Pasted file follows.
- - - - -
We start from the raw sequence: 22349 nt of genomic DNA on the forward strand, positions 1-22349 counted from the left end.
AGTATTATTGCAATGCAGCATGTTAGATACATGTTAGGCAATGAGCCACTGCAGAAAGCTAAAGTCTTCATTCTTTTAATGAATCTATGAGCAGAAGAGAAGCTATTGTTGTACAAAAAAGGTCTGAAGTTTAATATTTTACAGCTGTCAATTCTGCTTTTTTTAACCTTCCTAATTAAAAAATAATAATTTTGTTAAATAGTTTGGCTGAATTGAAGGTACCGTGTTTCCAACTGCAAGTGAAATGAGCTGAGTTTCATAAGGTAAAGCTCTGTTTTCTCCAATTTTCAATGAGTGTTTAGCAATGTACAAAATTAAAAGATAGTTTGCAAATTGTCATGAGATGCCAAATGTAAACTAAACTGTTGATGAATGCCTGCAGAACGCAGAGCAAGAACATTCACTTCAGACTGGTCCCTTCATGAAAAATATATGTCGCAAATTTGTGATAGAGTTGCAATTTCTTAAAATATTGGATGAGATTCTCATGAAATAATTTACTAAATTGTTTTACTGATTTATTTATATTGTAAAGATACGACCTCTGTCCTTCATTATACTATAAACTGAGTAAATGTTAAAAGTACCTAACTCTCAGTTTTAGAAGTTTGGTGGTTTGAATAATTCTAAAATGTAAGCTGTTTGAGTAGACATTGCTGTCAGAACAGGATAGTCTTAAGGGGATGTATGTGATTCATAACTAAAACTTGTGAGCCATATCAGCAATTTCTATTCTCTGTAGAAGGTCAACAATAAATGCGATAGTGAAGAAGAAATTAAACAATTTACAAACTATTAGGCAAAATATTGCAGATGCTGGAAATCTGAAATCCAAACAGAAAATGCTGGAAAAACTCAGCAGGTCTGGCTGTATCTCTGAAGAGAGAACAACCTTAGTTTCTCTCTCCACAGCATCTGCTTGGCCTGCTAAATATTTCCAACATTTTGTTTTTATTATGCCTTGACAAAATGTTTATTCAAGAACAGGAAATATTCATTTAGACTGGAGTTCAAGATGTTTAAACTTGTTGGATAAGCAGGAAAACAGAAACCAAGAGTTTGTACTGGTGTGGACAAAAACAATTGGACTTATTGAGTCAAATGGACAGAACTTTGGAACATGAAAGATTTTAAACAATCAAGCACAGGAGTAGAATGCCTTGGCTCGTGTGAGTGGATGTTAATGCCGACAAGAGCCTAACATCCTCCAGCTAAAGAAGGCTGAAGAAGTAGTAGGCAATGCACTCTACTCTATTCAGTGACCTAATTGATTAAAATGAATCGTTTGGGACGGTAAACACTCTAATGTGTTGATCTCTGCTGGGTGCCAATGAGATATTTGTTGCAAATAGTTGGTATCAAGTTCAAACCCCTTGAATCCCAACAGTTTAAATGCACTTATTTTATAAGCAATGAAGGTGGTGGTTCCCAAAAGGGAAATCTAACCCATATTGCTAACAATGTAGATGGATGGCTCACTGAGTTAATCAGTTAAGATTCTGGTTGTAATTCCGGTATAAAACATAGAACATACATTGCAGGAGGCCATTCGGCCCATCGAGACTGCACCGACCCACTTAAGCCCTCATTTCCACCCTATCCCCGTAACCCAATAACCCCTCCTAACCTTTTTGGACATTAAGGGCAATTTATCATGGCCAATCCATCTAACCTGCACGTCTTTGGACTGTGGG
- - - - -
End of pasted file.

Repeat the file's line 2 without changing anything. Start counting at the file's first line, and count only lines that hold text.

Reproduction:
AGTATTATTGCAATGCAGCATGTTAGATACATGTTAGGCAATGAGCCACTGCAGAAAGCTAAAGTCTTCATTCTTTTAATGAATCTATGAGCAGAAGAGAAGCTATTGTTGTACAAAAAAGGTCTGAAGTTTAATATTTTACAGCTGTCAATTCTGCTTTTTTTAACCTTCCTAATTAAAAAATAATAATTTTGTTAAATAGTTTGGCTGAATTGAAGGTACCGTGTTTCCAACTGCAAGTGAAATGAGCTGAGTTTCATAAGGTAAAGCTCTGTTTTCTCCAATTTTCAATGAGTGTTTAGCAATGTACAAAATTAAAAGATAGTTTGCAAATTGTCATGAGATGCCAAATGTAAACTAAACTGTTGATGAATGCCTGCAGAACGCAGAGCAAGAACATTCACTTCAGACTGGTCCCTTCATGAAAAATATATGTCGCAAATTTGTGATAGAGTTGCAATTTCTTAAAATATTGGATGAGATTCTCATGAAATAATTTACTAAATTGTTTTACTGATTTATTTATATTGTAAAGATACGACCTCTGTCCTTCATTATACTATAAACTGAGTAAATGTTAAAAGTACCTAACTCTCAGTTTTAGAAGTTTGGTGGTTTGAATAATTCTAAAATGTAAGCTGTTTGAGTAGACATTGCTGTCAGAACAGGATAGTCTTAAGGGGATGTATGTGATTCATAACTAAAACTTGTGAGCCATATCAGCAATTTCTATTCTCTGTAGAAGGTCAACAATAAATGCGATAGTGAAGAAGAAATTAAACAATTTACAAACTATTAGGCAAAATATTGCAGATGCTGGAAATCTGAAATCCAAACAGAAAATGCTGGAAAAACTCAGCAGGTCTGGCTGTATCTCTGAAGAGAGAACAACCTTAGTTTCTCTCTCCACAGCATCTGCTTGGCCTGCTAAATATTTCCAACATTTTGTTTTTATTATGCCTTGACAAAATGTTTATTCAAGAACAGGAAATATTCATTTAGACTGGAGTTCAAGATGTTTAAACTTGTTGGATAAGCAGGAAAACAGAAACCAAGAGTTTGTACTGGTGTGGACAAAAACAATTGGACTTATTGAGTCAAATGGACAGAACTTTGGAACATGAAAGATTTTAAACAATCAAGCACAGGAGTAGAATGCCTTGGCTCGTGTGAGTGGATGTTAATGCCGACAAGAGCCTAACATCCTCCAGCTAAAGAAGGCTGAAGAAGTAGTAGGCAATGCACTCTACTCTATTCAGTGACCTAATTGATTAAAATGAATCGTTTGGGACGGTAAACACTCTAATGTGTTGATCTCTGCTGGGTGCCAATGAGATATTTGTTGCAAATAGTTGGTATCAAGTTCAAACCCCTTGAATCCCAACAGTTTAAATGCACTTATTTTATAAGCAATGAAGGTGGTGGTTCCCAAAAGGGAAATCTAACCCATATTGCTAACAATGTAGATGGATGGCTCACTGAGTTAATCAGTTAAGATTCTGGTTGTAATTCCGGTATAAAACATAGAACATACATTGCAGGAGGCCATTCGGCCCATCGAGACTGCACCGACCCACTTAAGCCCTCATTTCCACCCTATCCCCGTAACCCAATAACCCCTCCTAACCTTTTTGGACATTAAGGGCAATTTATCATGGCCAATCCATCTAACCTGCACGTCTTTGGACTGTGGG